Starting in 1942, LV 107 was pulled from its station and used as an examination vessel during the remainder of World War II. The lightship returned to Winter Quarter Shoal following the war and remained there through 1960 when it was replaced by a lighted bell buoy.

LV 107’s next station was at the newly created Delaware station, southeast of the entrance to Delaware Bay and seventeen miles from the Fenwick Island Lighthouse. The Lightship served at this station for five years, before being assigned as a relief lightship out of Cape May in 1965. Gary Day was Commanding Officer of the lightship from 1967 until her decommissioning in 1968. During his eighteen months at the helm, the vessel served as relief at the Ambrose, Barnegat, Five Fathom, and Delaware stations. According to Day, “Delaware was the worst, flies would eat you alive in summer. At chow time we covered all the food with clean rags and sprayed BUG-A_BYE in the air vents to get rid of them. During the calm weather we rolled a lot because the current from the Delaware River would hold us broadside to the swells. Finally, we figured out how to moor by securing a mooring line to the anchor chain by use of a pelican hook. We could then secure the mooring line to a bit amidships and we would stem the swells. It made for a much more comfortable ride”.

After the lightship was decommissioned, Commander Day spotted her at Newport News. He recalls, “Someone had painted a white and blue stripd around the hull at deck level. People there did not like it when I told them they should not have done it, but it may have been the way I put it to them.” LV 107 has her proper colors back now, and is a good place to eat a burger admiring the Manhattan Skyline.

Lightships were typically painted red with their station’s name emblazoned in large, white block letters on both of her sides. LV 107/WAL 529 still complies with this standard. Its current markings “Liberty Landing Marina” do accurately describe its latest location, though the marina was obviously never an official lightship station.

Lightship

After the LV 107 was decommissioned in 1968, it was relocated to Hampton, VA to be used as a museum. This venture must not have lasted too long, as by 1984 the lightship was at North American Metals ship-breakers yard in Bordentown, NJ. Fortunately, the Lightship was rescued by its present owners and relocated to Liberty Landing Marina, where it first operated as a Bar & Grill and then the marina’s offices. It also provides deck space for Liberty Yacht Club’s social activities and interior space for educational events.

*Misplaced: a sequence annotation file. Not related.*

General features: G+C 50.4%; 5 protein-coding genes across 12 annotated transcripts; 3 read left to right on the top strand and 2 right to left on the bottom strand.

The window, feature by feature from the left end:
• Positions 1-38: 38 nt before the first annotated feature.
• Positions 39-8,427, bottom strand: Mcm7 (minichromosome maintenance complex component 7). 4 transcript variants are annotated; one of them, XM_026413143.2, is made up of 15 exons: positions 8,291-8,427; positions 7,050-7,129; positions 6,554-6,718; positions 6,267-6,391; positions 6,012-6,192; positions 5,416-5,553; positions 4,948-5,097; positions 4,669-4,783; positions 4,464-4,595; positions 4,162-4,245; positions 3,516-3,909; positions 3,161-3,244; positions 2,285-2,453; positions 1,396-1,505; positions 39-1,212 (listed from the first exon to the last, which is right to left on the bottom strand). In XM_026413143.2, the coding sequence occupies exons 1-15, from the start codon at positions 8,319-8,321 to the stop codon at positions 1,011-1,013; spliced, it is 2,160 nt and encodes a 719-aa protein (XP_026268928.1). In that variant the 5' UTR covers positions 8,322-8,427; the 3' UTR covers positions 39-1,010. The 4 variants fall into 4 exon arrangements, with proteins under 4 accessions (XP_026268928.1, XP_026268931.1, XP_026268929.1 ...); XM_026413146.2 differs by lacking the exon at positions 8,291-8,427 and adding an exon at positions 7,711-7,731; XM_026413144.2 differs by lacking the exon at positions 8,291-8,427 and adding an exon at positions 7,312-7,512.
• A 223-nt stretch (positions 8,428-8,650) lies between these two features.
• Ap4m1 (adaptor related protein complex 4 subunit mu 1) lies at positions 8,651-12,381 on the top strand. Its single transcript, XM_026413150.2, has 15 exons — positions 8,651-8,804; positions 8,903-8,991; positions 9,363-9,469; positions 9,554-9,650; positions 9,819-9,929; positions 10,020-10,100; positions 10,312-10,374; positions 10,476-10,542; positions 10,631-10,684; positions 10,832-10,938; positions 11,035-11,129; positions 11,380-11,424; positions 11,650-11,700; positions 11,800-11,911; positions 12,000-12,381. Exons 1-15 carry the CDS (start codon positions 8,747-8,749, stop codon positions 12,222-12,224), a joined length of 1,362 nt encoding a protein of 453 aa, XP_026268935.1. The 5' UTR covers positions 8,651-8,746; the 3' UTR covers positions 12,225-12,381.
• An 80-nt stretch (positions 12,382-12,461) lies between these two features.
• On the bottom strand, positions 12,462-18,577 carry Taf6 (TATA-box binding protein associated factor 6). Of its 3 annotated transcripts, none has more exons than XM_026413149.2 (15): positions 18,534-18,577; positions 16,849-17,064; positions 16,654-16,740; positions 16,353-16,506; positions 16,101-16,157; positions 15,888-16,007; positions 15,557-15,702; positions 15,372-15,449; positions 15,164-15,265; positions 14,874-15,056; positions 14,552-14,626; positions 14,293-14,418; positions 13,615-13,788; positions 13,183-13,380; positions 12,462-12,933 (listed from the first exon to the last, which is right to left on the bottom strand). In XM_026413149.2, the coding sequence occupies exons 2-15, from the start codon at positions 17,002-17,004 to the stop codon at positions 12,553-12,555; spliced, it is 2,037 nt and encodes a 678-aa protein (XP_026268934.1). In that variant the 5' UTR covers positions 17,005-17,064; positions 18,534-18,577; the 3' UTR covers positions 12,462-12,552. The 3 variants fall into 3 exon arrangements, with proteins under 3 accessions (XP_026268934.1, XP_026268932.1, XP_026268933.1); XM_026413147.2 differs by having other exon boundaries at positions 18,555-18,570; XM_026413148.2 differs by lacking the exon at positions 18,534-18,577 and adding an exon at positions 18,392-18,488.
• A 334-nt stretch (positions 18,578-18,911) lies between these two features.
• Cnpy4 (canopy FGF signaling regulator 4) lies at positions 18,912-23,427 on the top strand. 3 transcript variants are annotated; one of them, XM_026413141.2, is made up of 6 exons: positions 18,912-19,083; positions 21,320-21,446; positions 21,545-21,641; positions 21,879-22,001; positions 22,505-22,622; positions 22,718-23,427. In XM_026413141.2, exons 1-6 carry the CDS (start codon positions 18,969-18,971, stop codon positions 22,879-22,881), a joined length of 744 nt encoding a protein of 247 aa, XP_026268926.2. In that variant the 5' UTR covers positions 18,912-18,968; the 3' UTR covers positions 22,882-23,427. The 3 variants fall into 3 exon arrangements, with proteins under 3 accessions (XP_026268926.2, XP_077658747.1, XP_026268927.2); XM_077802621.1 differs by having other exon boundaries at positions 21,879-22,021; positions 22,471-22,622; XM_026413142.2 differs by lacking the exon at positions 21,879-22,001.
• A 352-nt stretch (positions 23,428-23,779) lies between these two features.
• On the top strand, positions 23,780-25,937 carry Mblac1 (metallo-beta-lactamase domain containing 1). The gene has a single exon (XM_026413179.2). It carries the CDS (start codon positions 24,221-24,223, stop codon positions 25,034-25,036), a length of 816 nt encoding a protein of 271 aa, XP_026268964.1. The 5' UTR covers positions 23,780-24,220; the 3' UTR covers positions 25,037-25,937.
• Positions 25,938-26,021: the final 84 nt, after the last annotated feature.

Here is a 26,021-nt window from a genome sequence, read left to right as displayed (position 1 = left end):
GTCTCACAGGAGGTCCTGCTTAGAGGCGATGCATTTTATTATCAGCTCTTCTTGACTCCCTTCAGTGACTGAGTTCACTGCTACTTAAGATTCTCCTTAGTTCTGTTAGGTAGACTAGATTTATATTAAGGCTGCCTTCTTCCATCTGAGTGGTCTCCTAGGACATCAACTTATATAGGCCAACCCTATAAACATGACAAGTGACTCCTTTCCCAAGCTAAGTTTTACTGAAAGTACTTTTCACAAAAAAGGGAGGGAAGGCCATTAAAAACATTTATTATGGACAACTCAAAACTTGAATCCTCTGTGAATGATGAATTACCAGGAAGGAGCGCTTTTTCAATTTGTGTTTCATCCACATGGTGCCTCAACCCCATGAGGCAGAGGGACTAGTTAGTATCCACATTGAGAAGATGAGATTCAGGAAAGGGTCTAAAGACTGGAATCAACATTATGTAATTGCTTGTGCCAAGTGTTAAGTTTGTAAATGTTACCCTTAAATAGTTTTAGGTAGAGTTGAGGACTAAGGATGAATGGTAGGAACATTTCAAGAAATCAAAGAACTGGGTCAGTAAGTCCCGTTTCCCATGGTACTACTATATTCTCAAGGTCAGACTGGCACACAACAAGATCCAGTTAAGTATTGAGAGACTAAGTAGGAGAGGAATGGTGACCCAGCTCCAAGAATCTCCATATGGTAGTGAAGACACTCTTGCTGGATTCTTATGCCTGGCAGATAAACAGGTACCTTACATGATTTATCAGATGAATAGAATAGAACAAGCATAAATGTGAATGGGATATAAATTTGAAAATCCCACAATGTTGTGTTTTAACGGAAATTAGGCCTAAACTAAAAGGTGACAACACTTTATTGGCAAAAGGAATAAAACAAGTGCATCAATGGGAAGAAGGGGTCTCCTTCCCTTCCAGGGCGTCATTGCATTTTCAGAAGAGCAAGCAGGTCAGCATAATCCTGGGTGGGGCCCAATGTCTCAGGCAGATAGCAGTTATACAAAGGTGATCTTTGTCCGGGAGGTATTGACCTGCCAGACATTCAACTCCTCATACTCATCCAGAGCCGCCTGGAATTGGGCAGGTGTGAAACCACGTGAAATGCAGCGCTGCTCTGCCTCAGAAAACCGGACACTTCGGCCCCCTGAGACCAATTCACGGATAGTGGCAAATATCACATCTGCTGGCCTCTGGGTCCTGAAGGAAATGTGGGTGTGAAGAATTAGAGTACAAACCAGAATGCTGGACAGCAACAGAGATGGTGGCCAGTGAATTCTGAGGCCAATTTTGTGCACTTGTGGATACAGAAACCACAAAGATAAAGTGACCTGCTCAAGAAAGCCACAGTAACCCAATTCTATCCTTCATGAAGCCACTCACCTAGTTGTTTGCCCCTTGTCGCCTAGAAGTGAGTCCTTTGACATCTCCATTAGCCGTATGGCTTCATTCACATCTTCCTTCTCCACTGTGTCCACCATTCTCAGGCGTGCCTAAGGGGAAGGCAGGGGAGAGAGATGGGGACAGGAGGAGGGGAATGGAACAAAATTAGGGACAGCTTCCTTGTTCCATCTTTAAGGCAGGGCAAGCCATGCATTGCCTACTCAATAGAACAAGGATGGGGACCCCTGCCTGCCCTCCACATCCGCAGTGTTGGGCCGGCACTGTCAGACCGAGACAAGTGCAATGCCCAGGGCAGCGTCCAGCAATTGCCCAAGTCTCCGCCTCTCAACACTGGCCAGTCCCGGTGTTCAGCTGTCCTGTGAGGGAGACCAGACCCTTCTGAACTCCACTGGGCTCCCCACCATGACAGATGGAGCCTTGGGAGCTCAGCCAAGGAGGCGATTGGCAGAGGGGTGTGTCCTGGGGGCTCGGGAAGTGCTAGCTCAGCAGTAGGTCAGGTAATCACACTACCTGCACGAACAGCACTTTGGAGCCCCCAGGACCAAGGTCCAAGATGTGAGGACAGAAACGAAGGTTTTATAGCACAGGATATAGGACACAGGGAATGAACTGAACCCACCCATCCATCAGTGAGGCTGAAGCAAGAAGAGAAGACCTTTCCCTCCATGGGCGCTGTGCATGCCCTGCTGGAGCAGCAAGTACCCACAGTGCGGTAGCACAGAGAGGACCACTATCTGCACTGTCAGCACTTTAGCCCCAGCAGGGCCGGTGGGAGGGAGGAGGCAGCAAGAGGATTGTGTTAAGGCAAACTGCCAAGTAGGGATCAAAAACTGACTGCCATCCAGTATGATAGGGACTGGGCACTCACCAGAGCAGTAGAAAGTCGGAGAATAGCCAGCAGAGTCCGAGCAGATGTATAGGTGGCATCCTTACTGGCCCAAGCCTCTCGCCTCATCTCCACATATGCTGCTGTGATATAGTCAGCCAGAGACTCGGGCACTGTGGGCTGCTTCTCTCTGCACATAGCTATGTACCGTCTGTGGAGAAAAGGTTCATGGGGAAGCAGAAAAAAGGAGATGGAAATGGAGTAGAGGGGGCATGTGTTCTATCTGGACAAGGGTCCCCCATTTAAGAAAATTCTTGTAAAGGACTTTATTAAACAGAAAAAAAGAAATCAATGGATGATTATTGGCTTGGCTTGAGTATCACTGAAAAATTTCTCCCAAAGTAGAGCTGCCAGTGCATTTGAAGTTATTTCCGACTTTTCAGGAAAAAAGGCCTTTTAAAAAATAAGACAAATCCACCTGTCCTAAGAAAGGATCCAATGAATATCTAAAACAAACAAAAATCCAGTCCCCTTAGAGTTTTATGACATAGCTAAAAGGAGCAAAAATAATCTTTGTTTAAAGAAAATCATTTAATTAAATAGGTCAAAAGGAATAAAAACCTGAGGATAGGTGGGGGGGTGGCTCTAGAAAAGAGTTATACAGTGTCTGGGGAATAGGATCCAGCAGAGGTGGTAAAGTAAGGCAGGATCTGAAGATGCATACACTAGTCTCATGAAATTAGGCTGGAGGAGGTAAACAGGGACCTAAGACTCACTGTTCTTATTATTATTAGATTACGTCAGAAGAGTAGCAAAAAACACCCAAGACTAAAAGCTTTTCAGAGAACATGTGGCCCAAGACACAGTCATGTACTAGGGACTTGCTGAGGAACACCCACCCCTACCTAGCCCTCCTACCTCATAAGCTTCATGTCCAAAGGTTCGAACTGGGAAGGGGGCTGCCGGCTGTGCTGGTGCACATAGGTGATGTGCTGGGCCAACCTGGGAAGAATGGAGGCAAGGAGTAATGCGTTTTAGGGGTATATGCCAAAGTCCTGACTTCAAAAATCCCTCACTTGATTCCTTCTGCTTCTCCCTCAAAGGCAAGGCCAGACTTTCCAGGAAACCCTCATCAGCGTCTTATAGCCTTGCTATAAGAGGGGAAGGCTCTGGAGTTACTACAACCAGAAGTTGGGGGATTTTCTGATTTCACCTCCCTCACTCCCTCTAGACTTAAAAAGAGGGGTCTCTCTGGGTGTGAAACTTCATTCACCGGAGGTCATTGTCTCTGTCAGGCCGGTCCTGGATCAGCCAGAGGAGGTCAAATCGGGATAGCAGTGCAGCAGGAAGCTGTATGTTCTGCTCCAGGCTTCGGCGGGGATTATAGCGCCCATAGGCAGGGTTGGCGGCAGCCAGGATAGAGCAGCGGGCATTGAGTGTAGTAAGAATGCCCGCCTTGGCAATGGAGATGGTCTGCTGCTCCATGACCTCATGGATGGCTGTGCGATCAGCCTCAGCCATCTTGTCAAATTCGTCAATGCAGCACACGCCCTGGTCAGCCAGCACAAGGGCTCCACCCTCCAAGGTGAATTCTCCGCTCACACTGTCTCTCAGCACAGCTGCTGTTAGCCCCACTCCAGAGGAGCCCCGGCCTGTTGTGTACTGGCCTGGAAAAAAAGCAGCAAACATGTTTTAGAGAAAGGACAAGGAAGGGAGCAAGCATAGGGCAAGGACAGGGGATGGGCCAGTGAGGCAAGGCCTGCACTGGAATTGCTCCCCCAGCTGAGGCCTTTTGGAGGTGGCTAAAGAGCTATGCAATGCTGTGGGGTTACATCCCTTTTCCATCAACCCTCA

Specifications:

Builder: Bath Iron Works, Bath, ME (1923)

Length: 132’-4”

Beam: 30’-0”

Draft: 14’-7”

Displacement: 775 Tons

Illumination apparatus: 375mm electric lens lantern at each masthead

Propulsion: Steam – compound reciprocating engine, 400 IHP; 20 oil fired Scotch marine boilers 120psi; 4 bladed propeller; maximum speed 9 knots

Fog Signal: 12” steam chime whistle, submarine bell, hand operated bell

Station Assignments

1924 – 1933: Cape Lookout Shoals (NC)

1934-1942: Winter Quarter Shoal (VA)

1942-1945: Examination Vessel, WWII

1945-1960: Winter Quarter Shoal (VA)

1960-1965: Delaware (DE)

1965-1968: Relief Third District (Based at Cape May, NJ)

References:

  1. Coast Guard Lightship index website
  2. U.S. Coast Guard Lightship Sailors Association website

Clipper Round the World Race

The Clipper Round the World Race was started in 1995 by Sir Robin Knox-Johnston who became the first person to sail single-handed non-stop around the world in 1969. Today, it is the longest sailing race totaling over 40,000 miles as it circumnavigates the globe across some of the world’s toughest oceans. The race is divided into eight legs with crews being able to race completely around the world, or on one leg or several. Based on the original tea clippers which ruled the oceans 150 years ago, the race starts in England, crosses the Atlantic Ocean to South America, heads eastward around the tip of Africa and eventually finishes back in England roughly a year later.

This week, the boats are back at Liberty Landing Marina and in North Cove in Manhattan. It’s a great opportunity to come down and see the boats and find out more about this epic race that is open to all.